What’s In A Name?
In Act II, scene II of Romeo and Juliet, Juliet is on the balcony lamenting the long-running feud between her family, the Capulets, and Romeo’s family, the Montagues. Some ancient grudge that no one remembers keeps the two families at each other’s throats. If you are born a Montague, any Capulet is your enemy. And vice versa. Their names are at war. So Juliet, mooning over Romeo, protests to the night air:
‘Tis but thy name that is my enemy;
Thou art thyself, though not a Montague.
What’s Montague? it is nor hand, nor foot,
Nor arm, nor face, nor any other part
Belonging to a man. O, be some other name!
What’s in a name? that which we call a rose
By any other name would smell as sweet;
In one sense, of course, Juliet is absolutely right. If you took away their warring surnames they would still be basically the same people—a couple of infatuated adolescents making bad decisions.
In another sense, though, she’s absolutely wrong. A rose by any other name might smell as sweet, but its name has power. If I ask you to imagine a flower, you might imagine a daisy or a carnation or any number of other flowers. But if I ask you to imagine a rose, you will not only see a rose in your mind’s eye, you might even smell its fragrance. Names have power.
Do you have a nickname? Most of the time—certainly not always—but most of the time we’re kind of fond of our nicknames. A good nickname is a kind of gift. You can’t make up your own nickname. You really can’t even ask for one. Nicknames just sort of happen, organically, or spontaneously. One day friends or family just start calling you Goober or Dobie or Winkie or Duke and it just sort of sticks.
Nicknames are often descriptive in some way or have a story behind them. And very often the use of that nickname is reserved for a certain circle of people.
My sister has a nickname. It’s the name we in the family have always called her, in fact I sometimes have to think twice to remember her actual name. All her close friends from high school and college know her by that nickname, but everybody else just knows her given name. Her business name. A couple of weeks ago she was Facetiming with her best friend from high school and one of her work colleagues overheard her friend call my sister by her nickname. The colleague said, “Oh! That’s a great nickname! I’m going to call you that from now on.” This left my sister in a quandary. On the one hand, she likes this colleague well enough, but on the other hand, she’s not “that kind of friend.” She’s not part of the circle that uses that name. That nickname belongs to a particular group of people from a particular time in her life. That nickname belongs to family and certain long-standing friendships that are almost family.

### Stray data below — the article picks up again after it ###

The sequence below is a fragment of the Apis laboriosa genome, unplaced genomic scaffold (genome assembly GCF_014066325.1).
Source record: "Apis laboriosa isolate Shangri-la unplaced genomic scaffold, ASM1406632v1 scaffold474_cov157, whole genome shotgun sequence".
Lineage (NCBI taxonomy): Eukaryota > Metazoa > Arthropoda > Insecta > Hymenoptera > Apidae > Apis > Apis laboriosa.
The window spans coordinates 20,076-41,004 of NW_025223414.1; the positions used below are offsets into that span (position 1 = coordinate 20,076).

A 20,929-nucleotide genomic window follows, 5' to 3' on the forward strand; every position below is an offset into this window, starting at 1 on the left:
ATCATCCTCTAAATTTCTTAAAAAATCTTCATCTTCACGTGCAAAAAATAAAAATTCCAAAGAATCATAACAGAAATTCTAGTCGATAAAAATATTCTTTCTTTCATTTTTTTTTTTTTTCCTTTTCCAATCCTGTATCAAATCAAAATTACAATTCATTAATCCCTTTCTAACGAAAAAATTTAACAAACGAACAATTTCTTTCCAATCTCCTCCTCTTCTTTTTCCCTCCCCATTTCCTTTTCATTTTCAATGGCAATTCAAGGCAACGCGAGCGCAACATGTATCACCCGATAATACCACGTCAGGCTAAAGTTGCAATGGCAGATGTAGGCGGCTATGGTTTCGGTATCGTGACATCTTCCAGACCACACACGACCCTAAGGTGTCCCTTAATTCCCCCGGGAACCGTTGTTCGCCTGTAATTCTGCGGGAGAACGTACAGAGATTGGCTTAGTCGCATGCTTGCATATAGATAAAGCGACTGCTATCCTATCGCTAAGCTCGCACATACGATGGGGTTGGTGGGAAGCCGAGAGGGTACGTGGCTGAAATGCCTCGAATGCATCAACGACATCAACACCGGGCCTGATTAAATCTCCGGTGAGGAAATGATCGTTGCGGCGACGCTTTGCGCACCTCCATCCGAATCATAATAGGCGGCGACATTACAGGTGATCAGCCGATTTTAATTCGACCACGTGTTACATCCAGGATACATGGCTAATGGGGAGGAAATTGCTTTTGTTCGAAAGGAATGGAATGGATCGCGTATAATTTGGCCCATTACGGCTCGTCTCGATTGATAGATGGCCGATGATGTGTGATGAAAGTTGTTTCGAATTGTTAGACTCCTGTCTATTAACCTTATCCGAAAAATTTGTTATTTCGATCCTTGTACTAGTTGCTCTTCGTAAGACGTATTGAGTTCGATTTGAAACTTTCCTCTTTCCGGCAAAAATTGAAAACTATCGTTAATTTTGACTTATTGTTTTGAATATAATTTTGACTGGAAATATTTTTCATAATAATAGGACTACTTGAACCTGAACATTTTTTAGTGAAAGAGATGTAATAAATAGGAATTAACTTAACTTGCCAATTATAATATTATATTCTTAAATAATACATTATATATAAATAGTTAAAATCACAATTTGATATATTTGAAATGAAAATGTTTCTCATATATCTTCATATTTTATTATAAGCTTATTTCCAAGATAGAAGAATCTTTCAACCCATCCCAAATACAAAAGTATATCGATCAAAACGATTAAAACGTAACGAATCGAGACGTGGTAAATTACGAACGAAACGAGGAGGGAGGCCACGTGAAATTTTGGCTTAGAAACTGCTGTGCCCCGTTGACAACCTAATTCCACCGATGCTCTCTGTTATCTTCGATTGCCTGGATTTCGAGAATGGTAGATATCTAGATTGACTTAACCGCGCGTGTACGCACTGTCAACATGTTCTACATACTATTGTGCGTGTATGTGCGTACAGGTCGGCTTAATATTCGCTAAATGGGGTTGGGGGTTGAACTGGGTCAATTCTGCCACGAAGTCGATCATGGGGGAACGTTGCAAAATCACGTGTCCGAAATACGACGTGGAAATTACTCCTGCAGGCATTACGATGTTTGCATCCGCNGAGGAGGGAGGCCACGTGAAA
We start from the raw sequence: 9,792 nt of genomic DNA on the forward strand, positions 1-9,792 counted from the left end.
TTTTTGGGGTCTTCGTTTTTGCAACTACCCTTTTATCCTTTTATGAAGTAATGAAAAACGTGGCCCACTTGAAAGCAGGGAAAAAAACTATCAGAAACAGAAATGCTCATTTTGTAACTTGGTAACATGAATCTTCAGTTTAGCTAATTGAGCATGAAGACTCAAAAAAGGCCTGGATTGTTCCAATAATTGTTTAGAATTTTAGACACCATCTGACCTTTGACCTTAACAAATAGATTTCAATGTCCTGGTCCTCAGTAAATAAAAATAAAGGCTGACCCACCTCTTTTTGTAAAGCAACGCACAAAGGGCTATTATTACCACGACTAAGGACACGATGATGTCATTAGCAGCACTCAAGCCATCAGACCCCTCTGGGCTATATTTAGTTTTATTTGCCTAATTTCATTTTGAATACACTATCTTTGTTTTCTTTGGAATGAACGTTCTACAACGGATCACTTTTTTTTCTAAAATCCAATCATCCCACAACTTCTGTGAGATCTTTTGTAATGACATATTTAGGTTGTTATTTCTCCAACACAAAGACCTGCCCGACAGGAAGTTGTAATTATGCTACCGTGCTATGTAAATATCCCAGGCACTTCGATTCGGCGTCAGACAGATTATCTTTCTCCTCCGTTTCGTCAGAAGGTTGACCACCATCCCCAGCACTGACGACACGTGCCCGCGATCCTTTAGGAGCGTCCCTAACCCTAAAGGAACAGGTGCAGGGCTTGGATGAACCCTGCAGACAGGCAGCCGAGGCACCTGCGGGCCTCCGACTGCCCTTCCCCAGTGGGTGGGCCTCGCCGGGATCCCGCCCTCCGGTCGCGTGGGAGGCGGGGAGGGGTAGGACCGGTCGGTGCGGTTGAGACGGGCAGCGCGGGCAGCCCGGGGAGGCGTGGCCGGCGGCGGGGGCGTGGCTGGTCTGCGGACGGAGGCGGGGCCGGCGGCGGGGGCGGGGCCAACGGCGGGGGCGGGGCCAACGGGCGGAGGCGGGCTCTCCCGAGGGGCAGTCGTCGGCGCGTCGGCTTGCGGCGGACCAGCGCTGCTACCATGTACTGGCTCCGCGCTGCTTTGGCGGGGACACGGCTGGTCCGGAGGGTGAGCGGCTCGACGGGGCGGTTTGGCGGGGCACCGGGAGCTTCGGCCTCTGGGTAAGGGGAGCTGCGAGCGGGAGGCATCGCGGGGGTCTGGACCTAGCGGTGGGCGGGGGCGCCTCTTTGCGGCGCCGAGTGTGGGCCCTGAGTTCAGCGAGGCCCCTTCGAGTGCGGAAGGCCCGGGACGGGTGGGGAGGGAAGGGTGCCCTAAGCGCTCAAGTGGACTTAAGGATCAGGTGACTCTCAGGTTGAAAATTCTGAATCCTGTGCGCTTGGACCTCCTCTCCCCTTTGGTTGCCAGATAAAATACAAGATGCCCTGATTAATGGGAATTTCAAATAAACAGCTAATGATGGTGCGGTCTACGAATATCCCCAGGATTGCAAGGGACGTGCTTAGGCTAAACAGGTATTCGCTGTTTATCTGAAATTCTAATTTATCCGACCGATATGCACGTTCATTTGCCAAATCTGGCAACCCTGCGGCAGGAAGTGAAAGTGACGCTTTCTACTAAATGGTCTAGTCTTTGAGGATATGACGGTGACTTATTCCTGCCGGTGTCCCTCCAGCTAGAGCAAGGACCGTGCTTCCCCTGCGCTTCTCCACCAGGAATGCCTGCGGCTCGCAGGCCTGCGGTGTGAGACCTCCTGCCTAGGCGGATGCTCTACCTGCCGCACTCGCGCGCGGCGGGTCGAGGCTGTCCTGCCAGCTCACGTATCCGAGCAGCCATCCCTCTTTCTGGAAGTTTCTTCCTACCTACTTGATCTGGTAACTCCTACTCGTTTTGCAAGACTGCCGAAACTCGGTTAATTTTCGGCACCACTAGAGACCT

Names don’t just label us as individuals, they can also socially locate us. They carry context. My dad, for instance, was known to everyone in his work life and social life as John or J.B. But his brothers and sisters and all his nieces and nephews called him Norman or Uncle Norman. He was always known by his middle among family and among all the people who lived in rural area of the Ozarks where he grew up. But the military and the government and the business world don’t make allowances for people who are known by their middle names. All the standard forms that you have to fill out at one time or another ask for first name and middle initial. Those forms essentially renamed my dad. In doing so, they not only changed his official identity, they changed his self-understanding.
The names people use for us can shape us. They say something about how we relate to each other, about who we are and what we do in the world. My wife’s students call her Dr. B. Her grandsons call her Nani. Same person, different roles, different contexts.
Titles are something like nicknames. If I talk about Professor Studious or Doctor Pokenprobe or Senator Foghorn or Judge Fairheart, for instance, their titles immediately tell you something about them. If nothing else, you know something about their role and function in society. It’s interesting that both officially and in common practice, the title becomes attached to the name and can even function as the name.